On the Record
Apr 07, 2009 | 22342 views | 0 0 comments | 901 901 recommendations | email to a friend | print
Community advocate Tony Herbert made himself inconspicuous at a recent anti-violence rally in Central Brooklyn. That is, until it was his turn to speak.

Taking the podium, Herbert railed against violence and urged community leaders, parents, and youth to work together against it. When Herbert speaks, people seem to listen, though they don't always agree.

Everyone - supporters and critics alike - will hear plenty from him this year as Herbert makes his second run for City Council. He recently announced his candidacy for the 35th District seat on the steps of City Hall. In an interview soon afterwards, Herbert spoke of his chances of winning and his long public service career.

"From the age of 15 I've been a part of community-based organizations," said Herbert, who grew up in Prospect Heights. As a teenager, Herbert was invited to join the Crown Heights and Clinton Hill Lions Club youth programs by Cliff Lever, a community organizer. Lever would go on to give Herbert his first sports coat, first job, and inspire in him a love for community advocacy.

"That's all I've ever known is going out and helping people through service," said Herbert.

In 2008, after stints working as a community outreach liaison for city and state elected officials, Herbert, by then an advertising executive, founded his own organization, Urban Community Council (UCC). Herbert said he started UCC- a collection of community groups that primarily advocates against violence.- in response to a wave of violence in Central Brooklyn.

"I felt a need to create a network of organizations that had resources and the ability to help the families of victims [of violence]," Herbert said. UCC provides families affected by violence with grief counseling, working with the New York State Crime Victims Board, an agency that helps fund funeral services. Herbert said UCC also helps youth gain access to city education programs.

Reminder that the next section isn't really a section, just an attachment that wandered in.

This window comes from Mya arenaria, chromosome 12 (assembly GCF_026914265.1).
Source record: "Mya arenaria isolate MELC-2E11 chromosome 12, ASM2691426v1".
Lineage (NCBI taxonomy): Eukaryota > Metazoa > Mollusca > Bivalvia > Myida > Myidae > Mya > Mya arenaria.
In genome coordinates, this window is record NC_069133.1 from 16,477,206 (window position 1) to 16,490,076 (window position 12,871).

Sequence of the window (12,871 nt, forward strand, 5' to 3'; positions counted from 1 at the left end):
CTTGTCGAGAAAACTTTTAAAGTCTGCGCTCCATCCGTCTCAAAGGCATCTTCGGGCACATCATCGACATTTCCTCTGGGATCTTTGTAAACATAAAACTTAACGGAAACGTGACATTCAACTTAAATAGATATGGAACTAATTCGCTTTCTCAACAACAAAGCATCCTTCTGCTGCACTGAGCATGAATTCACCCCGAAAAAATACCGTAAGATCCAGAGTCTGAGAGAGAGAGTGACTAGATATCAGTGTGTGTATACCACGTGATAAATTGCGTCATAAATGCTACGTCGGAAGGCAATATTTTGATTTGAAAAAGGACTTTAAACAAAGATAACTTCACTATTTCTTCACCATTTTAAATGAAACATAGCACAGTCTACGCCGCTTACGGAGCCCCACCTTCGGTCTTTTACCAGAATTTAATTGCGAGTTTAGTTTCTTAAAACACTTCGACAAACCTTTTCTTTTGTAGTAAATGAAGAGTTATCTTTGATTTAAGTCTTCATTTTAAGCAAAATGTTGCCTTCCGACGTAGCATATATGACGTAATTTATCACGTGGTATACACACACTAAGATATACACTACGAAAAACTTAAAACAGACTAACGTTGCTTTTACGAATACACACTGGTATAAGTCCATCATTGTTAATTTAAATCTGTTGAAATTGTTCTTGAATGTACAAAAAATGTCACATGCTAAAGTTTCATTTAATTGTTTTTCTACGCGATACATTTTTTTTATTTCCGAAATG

Most importantly, Herbert said, his organization provides an alternative model to the violence plaguing communities like Brownsville and East New York.

"As long as there's a positive image these kids can gravitate towards, we're giving them a chance," said Herbert.

Herbert said his decision to run for the City Council seat currently occupied by Councilwoman Darlene Mealy came from a desire to step up his community work as violence and joblessness increases during the recession. (He ran unsuccessfully for City Council in 2003).

"I respect Darlene Mealy," Herbert said, "but unfortunately this job is too big for her."

Herbert argued that his professional and community experience over the years makes him the best candidate to create jobs, reduce violence and bring much-needed resources to the predominantly African-American district.

"I understand what it takes to get our young black men and women prepared for college and the workforce,” said Herbert. "I think if this is anyone's race to lose its mine."

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